Kyrgyz Kayryk: Music Camp for Young Composers
The first experimental music camp for young composers, Kyrgyz Kayryk, (Kyrgyz Melody in English) was held on the southern shore of Issyk-Kul in the yurt town of Beltam from 28 June to 5 July 2018. Music without Borders with the support of the public foundation Institute for Sustainable Development Strategy (ISSD) initiated it. The project’s aim was to spread knowledge of traditional Kyrgyz music among the young generation, specifically those who identify as music composers because their creative work contributes to preserving and transmitting traditional Kyrgyz music. Through a competitive selection process, the participants, aged between eighteen and thirty, presented a wide range of traditional, classical, and modern music.
During the camp, the participants had the opportunity to meet and have discussions with prominent knowledge holders about Kyrgyz music, including Nurlanbek Nyshanov, a teacher, multi-instrumentalist, connoisseur, and researcher of traditional Kyrgyz music; Saadabai Shabdanov an outstanding komuz player and teacher and the successor of the performing school of Niyazaly Boroshev; Kulmat Sydykov, a famous Manas and dastan reciter; and Nurila Imanalieva, a hereditary mourner (koshokchu) and carrier of the rare genre koshok. All the knowledge holders conveyed and shared their experience and techniques with the young composers. The camp’s living environment facilitated the participants’ immersion into the atmosphere of ancient Kyrgyz people—staying in yurts in the mountains near Lake Issyk-kul; initiating creative discussions and conversations; and engaging in a deeper reflective work on musical instruments.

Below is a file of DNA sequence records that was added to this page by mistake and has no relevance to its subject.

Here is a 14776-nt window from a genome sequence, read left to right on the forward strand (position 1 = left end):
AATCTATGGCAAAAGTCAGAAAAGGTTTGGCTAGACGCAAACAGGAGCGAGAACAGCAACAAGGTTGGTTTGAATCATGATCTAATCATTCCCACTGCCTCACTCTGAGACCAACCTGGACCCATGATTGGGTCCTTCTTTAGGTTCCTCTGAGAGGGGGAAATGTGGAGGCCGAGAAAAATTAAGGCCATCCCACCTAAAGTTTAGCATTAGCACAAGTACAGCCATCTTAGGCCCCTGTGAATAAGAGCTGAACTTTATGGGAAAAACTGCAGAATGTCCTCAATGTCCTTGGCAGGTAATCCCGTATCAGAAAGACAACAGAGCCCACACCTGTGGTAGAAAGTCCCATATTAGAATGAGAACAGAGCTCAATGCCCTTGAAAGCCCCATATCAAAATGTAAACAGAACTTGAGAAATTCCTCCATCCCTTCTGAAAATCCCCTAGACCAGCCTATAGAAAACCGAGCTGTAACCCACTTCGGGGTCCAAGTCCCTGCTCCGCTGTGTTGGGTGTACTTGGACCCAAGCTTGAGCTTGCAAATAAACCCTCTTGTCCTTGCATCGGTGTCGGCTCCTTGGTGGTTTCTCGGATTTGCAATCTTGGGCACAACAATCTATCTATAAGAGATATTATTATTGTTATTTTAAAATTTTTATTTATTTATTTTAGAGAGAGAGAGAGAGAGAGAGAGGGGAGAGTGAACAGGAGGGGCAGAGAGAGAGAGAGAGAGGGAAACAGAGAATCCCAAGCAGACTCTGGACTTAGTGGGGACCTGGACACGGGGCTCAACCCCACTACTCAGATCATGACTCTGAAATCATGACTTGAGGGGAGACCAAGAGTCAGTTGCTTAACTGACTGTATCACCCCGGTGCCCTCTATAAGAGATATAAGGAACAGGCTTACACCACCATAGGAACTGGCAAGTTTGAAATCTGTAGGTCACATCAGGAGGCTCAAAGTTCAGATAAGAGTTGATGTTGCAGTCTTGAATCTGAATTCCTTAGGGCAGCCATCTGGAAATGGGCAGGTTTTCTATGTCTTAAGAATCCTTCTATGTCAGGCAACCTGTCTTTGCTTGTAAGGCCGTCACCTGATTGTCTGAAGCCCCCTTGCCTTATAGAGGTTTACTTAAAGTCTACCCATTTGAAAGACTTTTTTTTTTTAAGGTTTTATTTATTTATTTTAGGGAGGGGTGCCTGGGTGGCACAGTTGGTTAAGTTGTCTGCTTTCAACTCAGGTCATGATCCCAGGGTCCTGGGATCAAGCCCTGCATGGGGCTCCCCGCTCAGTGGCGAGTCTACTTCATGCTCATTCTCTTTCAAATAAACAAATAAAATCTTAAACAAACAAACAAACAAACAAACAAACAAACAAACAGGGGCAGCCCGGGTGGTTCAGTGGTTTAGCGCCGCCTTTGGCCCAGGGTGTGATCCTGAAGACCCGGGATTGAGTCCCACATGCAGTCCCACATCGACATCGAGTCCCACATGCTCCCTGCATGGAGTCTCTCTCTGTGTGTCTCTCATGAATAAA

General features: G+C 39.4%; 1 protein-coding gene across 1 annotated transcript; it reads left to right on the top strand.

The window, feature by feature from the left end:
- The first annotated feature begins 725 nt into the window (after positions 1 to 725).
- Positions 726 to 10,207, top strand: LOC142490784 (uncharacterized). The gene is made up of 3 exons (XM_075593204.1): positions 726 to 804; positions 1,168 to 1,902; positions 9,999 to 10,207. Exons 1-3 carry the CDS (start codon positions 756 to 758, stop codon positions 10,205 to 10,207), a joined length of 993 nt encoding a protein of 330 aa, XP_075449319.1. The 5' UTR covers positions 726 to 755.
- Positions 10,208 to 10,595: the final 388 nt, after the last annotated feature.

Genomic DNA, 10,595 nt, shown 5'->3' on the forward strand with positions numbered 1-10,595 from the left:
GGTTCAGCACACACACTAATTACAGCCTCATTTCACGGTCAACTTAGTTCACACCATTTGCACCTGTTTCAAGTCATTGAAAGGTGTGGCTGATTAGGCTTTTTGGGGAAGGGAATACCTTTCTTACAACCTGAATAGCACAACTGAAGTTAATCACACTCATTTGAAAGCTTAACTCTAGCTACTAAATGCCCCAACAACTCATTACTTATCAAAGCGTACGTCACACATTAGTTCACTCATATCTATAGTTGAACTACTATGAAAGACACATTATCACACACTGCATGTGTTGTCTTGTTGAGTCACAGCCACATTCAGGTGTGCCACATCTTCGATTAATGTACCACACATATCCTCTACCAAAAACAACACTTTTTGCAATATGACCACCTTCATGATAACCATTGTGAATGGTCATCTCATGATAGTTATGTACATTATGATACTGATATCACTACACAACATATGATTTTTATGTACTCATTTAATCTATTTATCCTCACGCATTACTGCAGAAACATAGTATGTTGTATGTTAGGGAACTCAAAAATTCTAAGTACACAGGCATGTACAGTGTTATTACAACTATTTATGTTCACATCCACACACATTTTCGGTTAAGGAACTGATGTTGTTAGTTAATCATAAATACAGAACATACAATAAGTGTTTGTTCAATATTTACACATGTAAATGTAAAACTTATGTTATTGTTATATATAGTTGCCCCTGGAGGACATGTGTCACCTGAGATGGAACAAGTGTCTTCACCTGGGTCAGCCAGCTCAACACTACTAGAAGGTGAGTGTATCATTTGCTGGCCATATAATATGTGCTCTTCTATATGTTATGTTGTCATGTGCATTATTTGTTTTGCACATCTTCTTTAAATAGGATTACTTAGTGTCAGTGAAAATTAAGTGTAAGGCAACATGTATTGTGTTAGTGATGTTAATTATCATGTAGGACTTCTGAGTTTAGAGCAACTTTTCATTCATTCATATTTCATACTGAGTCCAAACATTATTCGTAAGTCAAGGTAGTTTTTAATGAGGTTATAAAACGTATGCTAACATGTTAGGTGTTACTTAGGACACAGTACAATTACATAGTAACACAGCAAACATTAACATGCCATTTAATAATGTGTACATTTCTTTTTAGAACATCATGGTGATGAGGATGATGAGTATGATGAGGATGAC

The camp also became a platform for a unique format of collective and individual writing and composing. Together composers and performers created an unprecedented experience by synthesizing musical genres, styles, and instruments toward classical and traditional directions. Consequently, the participants wrote more than ten new pieces based on traditional Kyrgyz music, which is a good indicator of the project’s effectiveness. A post-camp concert was then held; it attracted a large audience and they received a lot of positive feedback. The results of the project were original, relevant, and interesting enough that the organizers and participants decided to keep the ensemble of performers and composers for further work under the same name Kyrgyz Kayryk.